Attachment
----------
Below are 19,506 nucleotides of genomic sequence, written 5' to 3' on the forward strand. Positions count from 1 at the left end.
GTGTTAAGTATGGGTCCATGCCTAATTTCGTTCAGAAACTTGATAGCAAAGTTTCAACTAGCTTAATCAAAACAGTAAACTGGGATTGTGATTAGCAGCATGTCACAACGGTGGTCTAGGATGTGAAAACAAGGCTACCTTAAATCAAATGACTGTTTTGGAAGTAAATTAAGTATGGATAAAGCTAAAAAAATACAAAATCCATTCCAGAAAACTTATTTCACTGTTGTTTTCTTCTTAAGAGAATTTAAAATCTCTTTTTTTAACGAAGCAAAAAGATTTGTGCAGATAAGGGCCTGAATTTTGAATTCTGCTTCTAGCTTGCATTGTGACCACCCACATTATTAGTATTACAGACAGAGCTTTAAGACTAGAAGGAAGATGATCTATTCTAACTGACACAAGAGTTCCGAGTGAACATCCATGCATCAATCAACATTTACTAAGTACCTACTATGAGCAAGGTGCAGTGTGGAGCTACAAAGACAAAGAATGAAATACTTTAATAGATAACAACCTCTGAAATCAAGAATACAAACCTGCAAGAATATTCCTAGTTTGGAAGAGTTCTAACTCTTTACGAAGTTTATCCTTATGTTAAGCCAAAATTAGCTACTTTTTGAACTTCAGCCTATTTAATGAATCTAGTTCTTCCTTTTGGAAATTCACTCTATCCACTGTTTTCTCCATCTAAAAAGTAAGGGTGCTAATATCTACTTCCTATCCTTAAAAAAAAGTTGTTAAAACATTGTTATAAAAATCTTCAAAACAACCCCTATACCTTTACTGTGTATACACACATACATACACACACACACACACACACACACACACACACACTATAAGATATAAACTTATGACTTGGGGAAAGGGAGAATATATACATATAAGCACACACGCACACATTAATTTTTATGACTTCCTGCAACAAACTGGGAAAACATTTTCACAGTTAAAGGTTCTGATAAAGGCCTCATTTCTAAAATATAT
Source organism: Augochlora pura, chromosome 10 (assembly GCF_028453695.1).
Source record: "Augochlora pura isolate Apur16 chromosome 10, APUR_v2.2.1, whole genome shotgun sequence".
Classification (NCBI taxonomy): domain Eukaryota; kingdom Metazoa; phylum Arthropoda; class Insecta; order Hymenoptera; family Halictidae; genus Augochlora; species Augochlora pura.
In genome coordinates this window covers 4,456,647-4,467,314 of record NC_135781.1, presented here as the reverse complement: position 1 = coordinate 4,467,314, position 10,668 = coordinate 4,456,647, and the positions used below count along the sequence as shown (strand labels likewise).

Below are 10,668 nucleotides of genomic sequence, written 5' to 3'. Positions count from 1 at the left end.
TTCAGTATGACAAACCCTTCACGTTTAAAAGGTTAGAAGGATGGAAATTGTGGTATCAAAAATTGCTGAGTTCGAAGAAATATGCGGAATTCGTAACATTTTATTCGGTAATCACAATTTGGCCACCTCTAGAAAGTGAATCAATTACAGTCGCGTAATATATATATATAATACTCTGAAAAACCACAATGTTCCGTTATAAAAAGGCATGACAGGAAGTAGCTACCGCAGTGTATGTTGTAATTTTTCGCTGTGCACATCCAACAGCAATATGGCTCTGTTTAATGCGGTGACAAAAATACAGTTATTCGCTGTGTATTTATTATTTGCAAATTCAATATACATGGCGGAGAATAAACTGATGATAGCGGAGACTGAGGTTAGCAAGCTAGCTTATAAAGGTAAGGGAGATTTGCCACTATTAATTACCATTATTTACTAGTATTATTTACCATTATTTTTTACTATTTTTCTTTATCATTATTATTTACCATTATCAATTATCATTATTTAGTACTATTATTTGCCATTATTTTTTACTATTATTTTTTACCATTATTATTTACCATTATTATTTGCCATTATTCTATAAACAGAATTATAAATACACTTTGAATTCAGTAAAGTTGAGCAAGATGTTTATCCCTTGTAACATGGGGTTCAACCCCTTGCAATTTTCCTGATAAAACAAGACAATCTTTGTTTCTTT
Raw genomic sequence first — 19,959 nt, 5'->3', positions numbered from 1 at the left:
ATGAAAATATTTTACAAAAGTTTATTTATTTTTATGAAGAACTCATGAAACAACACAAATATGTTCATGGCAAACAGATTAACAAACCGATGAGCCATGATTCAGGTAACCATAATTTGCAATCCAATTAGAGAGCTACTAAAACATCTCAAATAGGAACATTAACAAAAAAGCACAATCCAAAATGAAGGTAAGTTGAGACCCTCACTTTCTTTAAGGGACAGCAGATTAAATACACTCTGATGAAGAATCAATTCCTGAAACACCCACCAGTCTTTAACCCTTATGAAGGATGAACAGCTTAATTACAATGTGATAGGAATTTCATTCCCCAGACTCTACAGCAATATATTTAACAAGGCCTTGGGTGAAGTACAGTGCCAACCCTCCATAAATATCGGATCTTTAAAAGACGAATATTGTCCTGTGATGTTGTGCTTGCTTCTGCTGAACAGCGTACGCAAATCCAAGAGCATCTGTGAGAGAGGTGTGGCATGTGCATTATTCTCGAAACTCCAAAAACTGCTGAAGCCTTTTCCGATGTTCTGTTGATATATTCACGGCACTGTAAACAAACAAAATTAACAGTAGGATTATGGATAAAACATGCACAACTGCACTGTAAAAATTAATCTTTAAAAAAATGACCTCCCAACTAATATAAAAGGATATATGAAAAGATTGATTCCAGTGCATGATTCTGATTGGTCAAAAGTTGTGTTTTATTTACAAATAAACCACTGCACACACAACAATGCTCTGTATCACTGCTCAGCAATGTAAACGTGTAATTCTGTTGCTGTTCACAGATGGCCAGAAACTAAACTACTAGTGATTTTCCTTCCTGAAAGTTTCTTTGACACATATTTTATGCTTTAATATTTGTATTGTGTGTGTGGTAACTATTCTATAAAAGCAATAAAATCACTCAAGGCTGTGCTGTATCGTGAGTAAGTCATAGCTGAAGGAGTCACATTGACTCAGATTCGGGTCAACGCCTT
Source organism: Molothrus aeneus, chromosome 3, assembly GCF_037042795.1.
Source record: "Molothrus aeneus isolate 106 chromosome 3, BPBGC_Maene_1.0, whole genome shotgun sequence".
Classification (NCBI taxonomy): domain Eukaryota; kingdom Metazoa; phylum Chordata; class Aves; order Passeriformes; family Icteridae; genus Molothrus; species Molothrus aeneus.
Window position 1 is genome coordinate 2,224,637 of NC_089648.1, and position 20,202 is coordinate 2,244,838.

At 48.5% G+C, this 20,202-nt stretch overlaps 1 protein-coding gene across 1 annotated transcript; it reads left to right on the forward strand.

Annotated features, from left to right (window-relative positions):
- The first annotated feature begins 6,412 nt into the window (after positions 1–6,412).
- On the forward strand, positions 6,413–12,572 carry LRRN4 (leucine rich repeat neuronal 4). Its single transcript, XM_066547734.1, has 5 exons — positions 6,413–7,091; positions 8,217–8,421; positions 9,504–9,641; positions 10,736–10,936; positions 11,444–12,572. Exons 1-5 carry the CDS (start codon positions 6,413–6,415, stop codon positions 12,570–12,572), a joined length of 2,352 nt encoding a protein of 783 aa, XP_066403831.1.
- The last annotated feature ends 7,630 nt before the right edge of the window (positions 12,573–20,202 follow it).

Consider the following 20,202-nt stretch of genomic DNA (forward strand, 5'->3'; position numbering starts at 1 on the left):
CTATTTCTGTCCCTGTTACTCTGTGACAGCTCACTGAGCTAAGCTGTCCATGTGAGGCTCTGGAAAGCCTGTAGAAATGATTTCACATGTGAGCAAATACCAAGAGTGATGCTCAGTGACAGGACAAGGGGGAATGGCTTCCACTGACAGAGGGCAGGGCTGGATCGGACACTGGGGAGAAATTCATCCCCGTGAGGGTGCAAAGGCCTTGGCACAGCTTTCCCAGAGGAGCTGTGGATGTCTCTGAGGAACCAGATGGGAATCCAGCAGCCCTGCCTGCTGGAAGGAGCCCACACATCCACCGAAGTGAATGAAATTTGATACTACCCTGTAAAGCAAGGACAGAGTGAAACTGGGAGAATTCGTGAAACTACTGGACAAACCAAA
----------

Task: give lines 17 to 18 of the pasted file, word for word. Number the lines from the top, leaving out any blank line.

- The first annotated feature begins 6,412 nt into the window (after positions 1–6,412).
- On the forward strand, positions 6,413–12,572 carry LRRN4 (leucine rich repeat neuronal 4). Its single transcript, XM_066547734.1, has 5 exons — positions 6,413–7,091; positions 8,217–8,421; positions 9,504–9,641; positions 10,736–10,936; positions 11,444–12,572. Exons 1-5 carry the CDS (start codon positions 6,413–6,415, stop codon positions 12,570–12,572), a joined length of 2,352 nt encoding a protein of 783 aa, XP_066403831.1.